Steven Araico was having a pretty good 17th birthday. His white GMC Terrain held cards, sweets and balloons as he sped down Ninth Avenue N in St. Petersburg on the way from school. The St. Petersburg Catholic senior, heading home to say "hi" to his mom before swim practice, was texting his friends, checking his Instagram. • "I noticed I was riding through the lines, but I kept on texting," he said. It was no big deal; he did it all the time. • Then he ran over the curb, most likely going faster than the 35-mile-per-hour limit, he said. "Half the car tilted to the side," Araico said. "The front tire was smoking, and the axle was all messed up. It freaked me out."
No one was hurt in the accident. His dad came, and the car had to be towed. The bill? "Probably a couple thousand dollars," Araico said.
At any moment of the day in America, 660,000 people are using their cellphones or fiddling with other electronics while driving. In 2011, 1.3 million crashes involved cellphone use.
In 2011, 3,331 people died in car accidents caused by distracted driving. The most common way for a teen to die is in a motor crash.
We all know that texting while driving is, to be honest, dangerously stupid. But we do it anyway. Why?
"It's addicting," Araico admitted. "I know how dangerous texting and driving is … I think it's the most dangerous thing you could do while driving." In fact, 97 percent of teens affirm the danger of texting behind the wheel, but 43 percent still admit they type and read messages while driving.
Araico's accident happened exactly one week before Florida's ban on texting while driving went into effect Tuesday. The ban deems texting while driving a secondary offense, which means a cop can only issue a $30 ticket if you are also being ticketed for another offense like speeding or running a red light. Texting at stop signs and red lights is still allowed. So is using talk-to-text programs such as Siri.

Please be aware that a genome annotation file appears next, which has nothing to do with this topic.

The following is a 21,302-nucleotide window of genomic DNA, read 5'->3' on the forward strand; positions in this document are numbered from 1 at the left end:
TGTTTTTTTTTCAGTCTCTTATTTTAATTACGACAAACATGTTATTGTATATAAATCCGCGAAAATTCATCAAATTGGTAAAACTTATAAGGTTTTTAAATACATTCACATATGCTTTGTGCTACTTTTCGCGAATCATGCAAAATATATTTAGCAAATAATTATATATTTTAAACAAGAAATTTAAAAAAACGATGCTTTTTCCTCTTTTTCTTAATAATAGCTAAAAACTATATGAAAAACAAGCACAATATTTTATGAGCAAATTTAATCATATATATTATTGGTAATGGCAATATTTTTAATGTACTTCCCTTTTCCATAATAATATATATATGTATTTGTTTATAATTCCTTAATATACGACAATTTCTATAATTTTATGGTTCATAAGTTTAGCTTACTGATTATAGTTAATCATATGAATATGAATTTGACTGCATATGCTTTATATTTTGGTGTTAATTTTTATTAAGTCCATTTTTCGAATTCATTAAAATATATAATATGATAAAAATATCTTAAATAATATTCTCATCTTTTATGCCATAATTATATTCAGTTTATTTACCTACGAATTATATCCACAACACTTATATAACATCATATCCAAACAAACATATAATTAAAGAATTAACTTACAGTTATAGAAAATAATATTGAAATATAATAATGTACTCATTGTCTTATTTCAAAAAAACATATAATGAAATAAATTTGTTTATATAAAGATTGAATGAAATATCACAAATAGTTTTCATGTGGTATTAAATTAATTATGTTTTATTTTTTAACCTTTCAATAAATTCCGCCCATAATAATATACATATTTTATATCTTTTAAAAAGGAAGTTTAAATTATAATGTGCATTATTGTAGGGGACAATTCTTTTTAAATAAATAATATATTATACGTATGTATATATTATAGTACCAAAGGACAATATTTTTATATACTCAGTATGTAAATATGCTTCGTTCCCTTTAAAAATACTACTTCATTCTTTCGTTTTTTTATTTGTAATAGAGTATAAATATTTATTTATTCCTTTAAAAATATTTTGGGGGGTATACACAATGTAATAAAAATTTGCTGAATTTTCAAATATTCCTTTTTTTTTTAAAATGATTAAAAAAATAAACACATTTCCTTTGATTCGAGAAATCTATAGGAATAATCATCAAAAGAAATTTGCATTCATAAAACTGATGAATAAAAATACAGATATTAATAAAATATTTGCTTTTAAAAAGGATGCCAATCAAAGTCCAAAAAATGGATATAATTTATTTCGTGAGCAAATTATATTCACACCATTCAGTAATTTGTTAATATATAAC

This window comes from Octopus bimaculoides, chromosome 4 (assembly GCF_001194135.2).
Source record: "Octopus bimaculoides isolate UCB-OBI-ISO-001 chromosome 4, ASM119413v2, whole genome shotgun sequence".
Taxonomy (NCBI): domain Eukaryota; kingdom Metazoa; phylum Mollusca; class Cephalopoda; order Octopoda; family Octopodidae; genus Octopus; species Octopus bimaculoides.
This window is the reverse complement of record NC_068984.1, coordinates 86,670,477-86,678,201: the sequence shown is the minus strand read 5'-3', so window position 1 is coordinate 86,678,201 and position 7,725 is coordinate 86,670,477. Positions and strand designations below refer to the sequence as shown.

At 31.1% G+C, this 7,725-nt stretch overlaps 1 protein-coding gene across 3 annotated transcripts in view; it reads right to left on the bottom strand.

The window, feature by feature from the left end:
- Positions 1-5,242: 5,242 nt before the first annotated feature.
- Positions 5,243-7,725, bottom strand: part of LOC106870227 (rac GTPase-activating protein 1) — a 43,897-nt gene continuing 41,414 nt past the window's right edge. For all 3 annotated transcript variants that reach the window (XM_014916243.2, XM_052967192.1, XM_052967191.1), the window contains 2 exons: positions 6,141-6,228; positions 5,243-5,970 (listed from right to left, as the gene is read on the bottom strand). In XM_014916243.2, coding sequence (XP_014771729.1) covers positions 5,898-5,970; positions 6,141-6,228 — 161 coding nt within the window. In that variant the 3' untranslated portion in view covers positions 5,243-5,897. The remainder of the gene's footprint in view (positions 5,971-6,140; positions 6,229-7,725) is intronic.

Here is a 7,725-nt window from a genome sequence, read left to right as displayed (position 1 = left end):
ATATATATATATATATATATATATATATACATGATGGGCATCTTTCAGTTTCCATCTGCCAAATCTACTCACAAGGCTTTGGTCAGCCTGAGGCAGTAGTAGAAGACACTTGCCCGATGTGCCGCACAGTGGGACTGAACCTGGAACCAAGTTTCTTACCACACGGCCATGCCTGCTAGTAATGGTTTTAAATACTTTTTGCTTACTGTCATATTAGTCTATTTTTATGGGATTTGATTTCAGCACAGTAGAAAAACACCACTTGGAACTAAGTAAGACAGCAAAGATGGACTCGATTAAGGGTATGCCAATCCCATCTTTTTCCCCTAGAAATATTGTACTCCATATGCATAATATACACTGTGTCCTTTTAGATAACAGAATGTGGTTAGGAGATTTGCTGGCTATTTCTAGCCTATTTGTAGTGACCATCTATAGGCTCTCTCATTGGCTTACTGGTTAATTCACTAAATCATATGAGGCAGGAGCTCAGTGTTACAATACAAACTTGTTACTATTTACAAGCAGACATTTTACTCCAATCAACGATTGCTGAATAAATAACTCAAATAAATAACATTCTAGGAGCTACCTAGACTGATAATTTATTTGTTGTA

Rochelle Gober, a junior at St. Petersburg Catholic, thinks the law won't stop kids from texting and driving. "It's not harsh enough," she said. "If someone sees you using your phone while in the driver's seat, you should be … pulled over. You should be pulled over even at stoplights. It should be a first offense."
Araico agreed. "Students won't abide by it," he said. It took his accident to change his behavior, he said. "It has decreased my texting while driving. For instance, yesterday, I was at a red light and when it turned green I put the phone down. Normally, I would just keep going.
"A text is not worth your life or someone else's life."
Natalia Rangel is trying to keep fellow classmates from getting into accidents. The St. Petersburg Catholic senior supervised a schoolwide initiative to heighten awareness of the new law. Through her BAM (Business, Advertising, Marketing) class taught by Gary Preston, she hung signs up in classrooms and advertised for Oct. 1, when students would have an opportunity to sign a pledge. "The pledge is basically saying: 'I will not text because it affects the way I drive. I guarantee I will be safe,' " she said. After they signed the contract, the students had to affirm in front of other students that they made the pledge.